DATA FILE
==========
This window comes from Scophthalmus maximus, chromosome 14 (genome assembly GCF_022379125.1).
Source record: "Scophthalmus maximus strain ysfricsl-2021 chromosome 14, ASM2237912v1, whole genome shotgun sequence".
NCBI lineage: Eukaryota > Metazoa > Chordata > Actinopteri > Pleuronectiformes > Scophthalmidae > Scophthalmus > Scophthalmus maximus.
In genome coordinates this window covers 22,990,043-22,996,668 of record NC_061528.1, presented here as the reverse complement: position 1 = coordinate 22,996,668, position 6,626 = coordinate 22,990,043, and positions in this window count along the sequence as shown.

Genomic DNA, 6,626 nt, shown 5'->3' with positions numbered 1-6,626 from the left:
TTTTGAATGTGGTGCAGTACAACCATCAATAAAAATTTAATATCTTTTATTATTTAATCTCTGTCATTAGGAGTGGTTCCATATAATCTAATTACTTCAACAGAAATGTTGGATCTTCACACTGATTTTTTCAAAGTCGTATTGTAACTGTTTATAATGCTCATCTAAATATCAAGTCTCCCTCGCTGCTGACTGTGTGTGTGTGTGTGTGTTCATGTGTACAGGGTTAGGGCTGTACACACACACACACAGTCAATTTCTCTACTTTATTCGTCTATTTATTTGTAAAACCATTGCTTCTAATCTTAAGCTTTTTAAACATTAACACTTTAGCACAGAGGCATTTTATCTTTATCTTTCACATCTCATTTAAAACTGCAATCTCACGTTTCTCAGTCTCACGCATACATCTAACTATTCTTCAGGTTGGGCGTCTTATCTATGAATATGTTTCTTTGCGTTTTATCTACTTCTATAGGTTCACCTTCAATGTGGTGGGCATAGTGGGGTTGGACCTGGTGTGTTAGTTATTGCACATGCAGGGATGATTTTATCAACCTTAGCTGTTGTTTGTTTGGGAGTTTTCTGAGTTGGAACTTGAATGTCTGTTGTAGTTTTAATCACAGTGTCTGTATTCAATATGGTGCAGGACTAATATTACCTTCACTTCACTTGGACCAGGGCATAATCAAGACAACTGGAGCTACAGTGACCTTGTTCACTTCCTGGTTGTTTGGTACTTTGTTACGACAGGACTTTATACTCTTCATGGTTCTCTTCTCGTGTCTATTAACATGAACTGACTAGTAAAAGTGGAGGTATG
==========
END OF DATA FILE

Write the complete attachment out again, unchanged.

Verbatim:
This window comes from Scophthalmus maximus, chromosome 14 (genome assembly GCF_022379125.1).
Source record: "Scophthalmus maximus strain ysfricsl-2021 chromosome 14, ASM2237912v1, whole genome shotgun sequence".
NCBI lineage: Eukaryota > Metazoa > Chordata > Actinopteri > Pleuronectiformes > Scophthalmidae > Scophthalmus > Scophthalmus maximus.
In genome coordinates this window covers 22,990,043-22,996,668 of record NC_061528.1, presented here as the reverse complement: position 1 = coordinate 22,996,668, position 6,626 = coordinate 22,990,043, and positions in this window count along the sequence as shown.

Genomic DNA, 6,626 nt, shown 5'->3' with positions numbered 1-6,626 from the left:
TTTTGAATGTGGTGCAGTACAACCATCAATAAAAATTTAATATCTTTTATTATTTAATCTCTGTCATTAGGAGTGGTTCCATATAATCTAATTACTTCAACAGAAATGTTGGATCTTCACACTGATTTTTTCAAAGTCGTATTGTAACTGTTTATAATGCTCATCTAAATATCAAGTCTCCCTCGCTGCTGACTGTGTGTGTGTGTGTGTGTTCATGTGTACAGGGTTAGGGCTGTACACACACACACACAGTCAATTTCTCTACTTTATTCGTCTATTTATTTGTAAAACCATTGCTTCTAATCTTAAGCTTTTTAAACATTAACACTTTAGCACAGAGGCATTTTATCTTTATCTTTCACATCTCATTTAAAACTGCAATCTCACGTTTCTCAGTCTCACGCATACATCTAACTATTCTTCAGGTTGGGCGTCTTATCTATGAATATGTTTCTTTGCGTTTTATCTACTTCTATAGGTTCACCTTCAATGTGGTGGGCATAGTGGGGTTGGACCTGGTGTGTTAGTTATTGCACATGCAGGGATGATTTTATCAACCTTAGCTGTTGTTTGTTTGGGAGTTTTCTGAGTTGGAACTTGAATGTCTGTTGTAGTTTTAATCACAGTGTCTGTATTCAATATGGTGCAGGACTAATATTACCTTCACTTCACTTGGACCAGGGCATAATCAAGACAACTGGAGCTACAGTGACCTTGTTCACTTCCTGGTTGTTTGGTACTTTGTTACGACAGGACTTTATACTCTTCATGGTTCTCTTCTCGTGTCTATTAACATGAACTGACTAGTAAAAGTGGAGGTATG